As used in existing shape memory effect (SME) transducers the element of SME material is annealed or heat-treated to include the whole length (La) of motor element. Typically, a long length of material is furnace-annealed, and suitable sections are then cut and mounted as required. The important point is that the full length of material, including the material held in the anchor or clamp zone, is capable of shape memory response. Starting at, for example, a temperature where the SME element is fully martensitic (below the Mf), the wire of recovered length La may be strained by an applied force (F) by Δ1 to a new length Ls. The actual strain Δ1/La is, of course, chosen so that it does not exceed the maximum permissible strain (four to six percent for NiTi or Cu--Zn--Al) and full strain recovery is possible upon heating above Af.
The SME element (in this case a wire) heats at a rate proportional to the temperature difference of the applied heat (Hi) and the temperature of the element at any given time. Other factors affecting heat transfer to the wire and the consequent rise in temperature of the wire are well known. Thermodynamics and heat transfer engineering clearly relate the rise in temperature of the SME wire element to the Reynolds number of the surrounding fluid, surface roughness of the wire, enthalpy of the medium, differential temperatures, sensible and latent specific heats, thermal conductivity and diffusivity and other more subtle parameters. Other than controlling the specific rate of temperature rise, all these other thermodynamic considerations do not materially affect the behavior of the SME element to a rise in temperature above the Af temperature of the SME alloy. Namely, when the As temperature is reached, the martensitic phase in the alloy transforms to the parent austenitic phase with an attendant strain recovery (Δ1) to the original length (La). Work performed by the recovery strain may be extracted at the free end of the wire shown.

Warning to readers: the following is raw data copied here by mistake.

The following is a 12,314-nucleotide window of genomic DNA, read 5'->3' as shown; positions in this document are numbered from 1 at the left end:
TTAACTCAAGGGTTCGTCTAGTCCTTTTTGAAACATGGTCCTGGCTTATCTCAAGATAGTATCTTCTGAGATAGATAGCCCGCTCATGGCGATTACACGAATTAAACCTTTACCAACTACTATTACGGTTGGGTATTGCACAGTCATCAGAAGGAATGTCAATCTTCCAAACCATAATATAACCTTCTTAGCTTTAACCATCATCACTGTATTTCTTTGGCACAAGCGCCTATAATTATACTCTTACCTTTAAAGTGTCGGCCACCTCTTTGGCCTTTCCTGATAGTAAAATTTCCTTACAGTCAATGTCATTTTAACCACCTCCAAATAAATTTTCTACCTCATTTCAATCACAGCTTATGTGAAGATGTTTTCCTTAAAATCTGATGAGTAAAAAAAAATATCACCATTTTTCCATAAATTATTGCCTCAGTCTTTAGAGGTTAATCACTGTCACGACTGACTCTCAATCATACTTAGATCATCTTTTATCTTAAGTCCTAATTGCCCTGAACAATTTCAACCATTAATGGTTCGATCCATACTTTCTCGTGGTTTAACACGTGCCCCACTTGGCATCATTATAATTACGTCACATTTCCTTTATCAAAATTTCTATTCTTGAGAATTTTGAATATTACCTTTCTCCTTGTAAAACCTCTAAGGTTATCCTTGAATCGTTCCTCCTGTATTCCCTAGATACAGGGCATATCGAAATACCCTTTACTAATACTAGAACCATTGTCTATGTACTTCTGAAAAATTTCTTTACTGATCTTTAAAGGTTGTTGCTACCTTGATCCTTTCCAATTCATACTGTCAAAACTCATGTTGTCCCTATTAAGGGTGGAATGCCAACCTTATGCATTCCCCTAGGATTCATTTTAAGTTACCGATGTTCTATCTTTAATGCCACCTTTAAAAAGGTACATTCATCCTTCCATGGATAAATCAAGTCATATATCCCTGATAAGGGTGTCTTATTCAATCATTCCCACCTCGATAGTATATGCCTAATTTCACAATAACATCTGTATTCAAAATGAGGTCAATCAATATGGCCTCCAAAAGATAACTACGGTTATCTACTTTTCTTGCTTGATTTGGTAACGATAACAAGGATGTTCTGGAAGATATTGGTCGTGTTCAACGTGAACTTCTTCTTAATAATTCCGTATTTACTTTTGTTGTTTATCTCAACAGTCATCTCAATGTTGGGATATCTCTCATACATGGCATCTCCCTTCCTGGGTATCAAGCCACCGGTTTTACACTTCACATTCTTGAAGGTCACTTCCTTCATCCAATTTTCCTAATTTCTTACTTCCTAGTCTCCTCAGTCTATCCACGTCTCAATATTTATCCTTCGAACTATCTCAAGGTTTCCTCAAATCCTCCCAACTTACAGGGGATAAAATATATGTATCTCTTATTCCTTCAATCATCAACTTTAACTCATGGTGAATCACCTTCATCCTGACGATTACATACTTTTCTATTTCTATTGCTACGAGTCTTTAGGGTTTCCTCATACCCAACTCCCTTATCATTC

At the anchor (fixed) region of the wire, the SME material is buried within a structure consisting of the clamp, screw or similar mechanism. The rise in temperature of the SME material within this structure, and somewhat outboard of the actual attachment area, will lag in time with respect to the rest of the SME element. The reason for this is that direct contact with the heat transfer fluid is prevented at the attachment end(s). The added thermal mass of the anchoring mechanism prevents the SME element from uniformly heating along its full length in a simultaneous manner.
If the SME element is not required to perform any work, thereby keeping the stress in the element minimal, the effect of this uneven rise in element (wire) temperature is of little consequence. However, should the free end of the wire be constrained in any way during the shape recovery period (As →AF) in order to do mechanical work, the stress in the wire will rise to some value (normally controlled to a safe maximum) for the austenitic (parent) phase, typically 30 k.s.i. to 70 k.s.i. for Niti.
Now an interesting phenomenon is observed: the average strain in the element as the As temperature is reached is, of course equal or less than the original Δ1 strain which was introduced below Mf (typically four percent). However, the local strain may be much higher. In fact, local strains may be great enough (over ten percent) to severely, plastically strain the SME element in a relatively small region, usually the attachment point where the temperature rise lags behind the rest of the element. The lag in temperature of the SME material at the attachment region is due to the simultaneous lagging in time of the transformation from the weak martensitic phase to the strong austenitic phase.
The area of the SME element which remains martensitic while the rest of the element is converting to austenite has an elastic modulus of nominally 3.5×106 p.s.i. compared to the 13×106 p.s.i. modulus of the austenitic region. Remembering that the stress in the element is nominally equal along its length (at least for an element of constant cross section), the lower modulus area must strain more (actually three times more) on a local basis. Since the stress required to strain the martensitic area of the SME element is only a fraction of the austenitic recovery stress, permanent plastic deformation in the cooler area results.